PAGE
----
I also wish I heard more integration of climate justice into talks hosted by pavilions and not just NGOs. The connection between war, politically instability, and environmental issues was something the WGC often incorporate into their positions. We should pause to see how many regions around the world, including Sudan, Congo, and Palestine, should push our capabilities to imagine what climate justice really looks like. I am really grateful to have taken part in a workshop sponsored by the International Labour Organization that had various stakeholders work through challenges and possibilities related to an equitable just transition. I feel like these types of workshops me grow both my understanding of why consensus building is so hard based on the variety of priorities in the room.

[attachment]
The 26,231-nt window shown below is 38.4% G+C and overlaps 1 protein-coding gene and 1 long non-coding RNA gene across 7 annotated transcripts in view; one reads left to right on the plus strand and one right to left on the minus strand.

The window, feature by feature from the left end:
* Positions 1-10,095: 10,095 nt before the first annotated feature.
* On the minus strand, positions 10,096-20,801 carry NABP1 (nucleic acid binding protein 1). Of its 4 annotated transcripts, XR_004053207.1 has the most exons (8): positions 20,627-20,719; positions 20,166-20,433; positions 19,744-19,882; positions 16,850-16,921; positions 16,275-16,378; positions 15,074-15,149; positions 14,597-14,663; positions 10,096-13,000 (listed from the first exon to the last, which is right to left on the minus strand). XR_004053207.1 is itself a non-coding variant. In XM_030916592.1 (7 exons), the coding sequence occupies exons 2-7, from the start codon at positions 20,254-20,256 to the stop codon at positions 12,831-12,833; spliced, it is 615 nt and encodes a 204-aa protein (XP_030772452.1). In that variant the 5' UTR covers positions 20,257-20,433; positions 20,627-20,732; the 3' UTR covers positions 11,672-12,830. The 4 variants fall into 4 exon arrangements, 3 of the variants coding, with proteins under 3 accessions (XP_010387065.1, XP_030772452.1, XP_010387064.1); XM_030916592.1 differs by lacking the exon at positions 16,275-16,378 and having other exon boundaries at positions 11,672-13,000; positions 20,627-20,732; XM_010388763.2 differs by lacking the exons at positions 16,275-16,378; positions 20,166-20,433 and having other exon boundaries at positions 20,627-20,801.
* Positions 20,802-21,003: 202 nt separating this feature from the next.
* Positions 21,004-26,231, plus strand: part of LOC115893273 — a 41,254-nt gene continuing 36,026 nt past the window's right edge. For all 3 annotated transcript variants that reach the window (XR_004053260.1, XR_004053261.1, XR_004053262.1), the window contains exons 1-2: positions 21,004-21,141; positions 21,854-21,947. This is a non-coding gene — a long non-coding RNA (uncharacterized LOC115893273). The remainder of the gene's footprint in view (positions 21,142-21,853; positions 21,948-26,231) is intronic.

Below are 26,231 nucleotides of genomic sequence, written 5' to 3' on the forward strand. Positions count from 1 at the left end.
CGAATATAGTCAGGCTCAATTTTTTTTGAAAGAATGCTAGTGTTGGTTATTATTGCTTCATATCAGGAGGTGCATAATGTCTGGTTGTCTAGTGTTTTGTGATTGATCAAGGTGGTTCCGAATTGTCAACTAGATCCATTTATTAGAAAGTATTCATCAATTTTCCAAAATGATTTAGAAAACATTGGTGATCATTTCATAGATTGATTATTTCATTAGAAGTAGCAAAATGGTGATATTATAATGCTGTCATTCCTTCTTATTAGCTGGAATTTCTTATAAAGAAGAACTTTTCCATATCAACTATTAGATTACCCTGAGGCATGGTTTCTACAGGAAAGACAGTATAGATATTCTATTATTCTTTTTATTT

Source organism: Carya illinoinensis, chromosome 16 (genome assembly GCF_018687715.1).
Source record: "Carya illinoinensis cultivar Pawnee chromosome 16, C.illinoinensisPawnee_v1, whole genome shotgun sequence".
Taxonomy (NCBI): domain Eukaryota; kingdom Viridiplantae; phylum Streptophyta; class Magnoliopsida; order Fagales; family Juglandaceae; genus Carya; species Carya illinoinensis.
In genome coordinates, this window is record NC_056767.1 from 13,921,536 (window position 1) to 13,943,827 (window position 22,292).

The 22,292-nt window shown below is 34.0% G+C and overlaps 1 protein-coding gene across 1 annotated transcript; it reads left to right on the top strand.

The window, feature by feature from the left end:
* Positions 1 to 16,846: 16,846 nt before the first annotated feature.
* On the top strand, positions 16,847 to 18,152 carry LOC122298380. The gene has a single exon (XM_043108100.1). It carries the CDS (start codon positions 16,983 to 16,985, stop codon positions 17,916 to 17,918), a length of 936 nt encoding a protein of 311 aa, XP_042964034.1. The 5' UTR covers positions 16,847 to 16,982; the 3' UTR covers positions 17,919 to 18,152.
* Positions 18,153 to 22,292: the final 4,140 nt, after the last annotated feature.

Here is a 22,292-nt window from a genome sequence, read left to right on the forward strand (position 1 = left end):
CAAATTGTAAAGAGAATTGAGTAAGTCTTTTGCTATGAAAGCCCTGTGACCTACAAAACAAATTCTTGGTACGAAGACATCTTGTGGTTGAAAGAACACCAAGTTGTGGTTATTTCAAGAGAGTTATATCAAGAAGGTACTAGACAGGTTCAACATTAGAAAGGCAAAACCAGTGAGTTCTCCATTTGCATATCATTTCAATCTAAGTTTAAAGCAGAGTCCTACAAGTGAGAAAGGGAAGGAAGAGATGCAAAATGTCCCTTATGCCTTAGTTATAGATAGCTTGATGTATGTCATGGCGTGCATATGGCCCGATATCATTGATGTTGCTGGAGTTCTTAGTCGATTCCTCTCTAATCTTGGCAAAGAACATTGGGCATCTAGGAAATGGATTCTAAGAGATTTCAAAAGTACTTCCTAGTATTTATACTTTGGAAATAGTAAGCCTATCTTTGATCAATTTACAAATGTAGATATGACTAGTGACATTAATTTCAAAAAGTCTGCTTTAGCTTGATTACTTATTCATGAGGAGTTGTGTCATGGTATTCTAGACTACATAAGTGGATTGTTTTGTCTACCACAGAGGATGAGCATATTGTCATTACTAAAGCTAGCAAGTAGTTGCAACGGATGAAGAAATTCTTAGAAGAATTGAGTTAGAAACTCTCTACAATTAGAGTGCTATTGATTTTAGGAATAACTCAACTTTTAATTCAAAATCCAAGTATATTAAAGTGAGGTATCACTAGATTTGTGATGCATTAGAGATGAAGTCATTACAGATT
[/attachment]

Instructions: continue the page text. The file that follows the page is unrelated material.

In the end, I hope the UNFCCC does more to ensure COPs can maintain their sense of legitimacy. When the COP28 president tries to obfuscate the connection between fossil fuel usage and anthropogenic climate change, this weakens the respectability of the process. Being at COP showed me the immense convening power the U.N. has to connect governments, private sector members, Indigenous and local communities, grassroots activists, researchers, and everyone in between. This alone is truly powerful. But, as more people get involved, the UNFCCC should prioritize solidifying monitoring and evaluation mechanisms to demonstrate social pressure isn’t the only thing to enforce the outcomes of talks.

How Gender is Shaping COP28

After a hectic and adrenaline filled first two days, I quickly realised I would need to hone in on the various constituency groups in order to better follow negotiations. The Women and Gender Constituency, WGC, quickly became home base while at COP. Started in 2009, the goal of WGC is to formalise the voice of women and gender civil society organisations active in the UNFCCC process. They advocate for a variety of positions developed through their members input.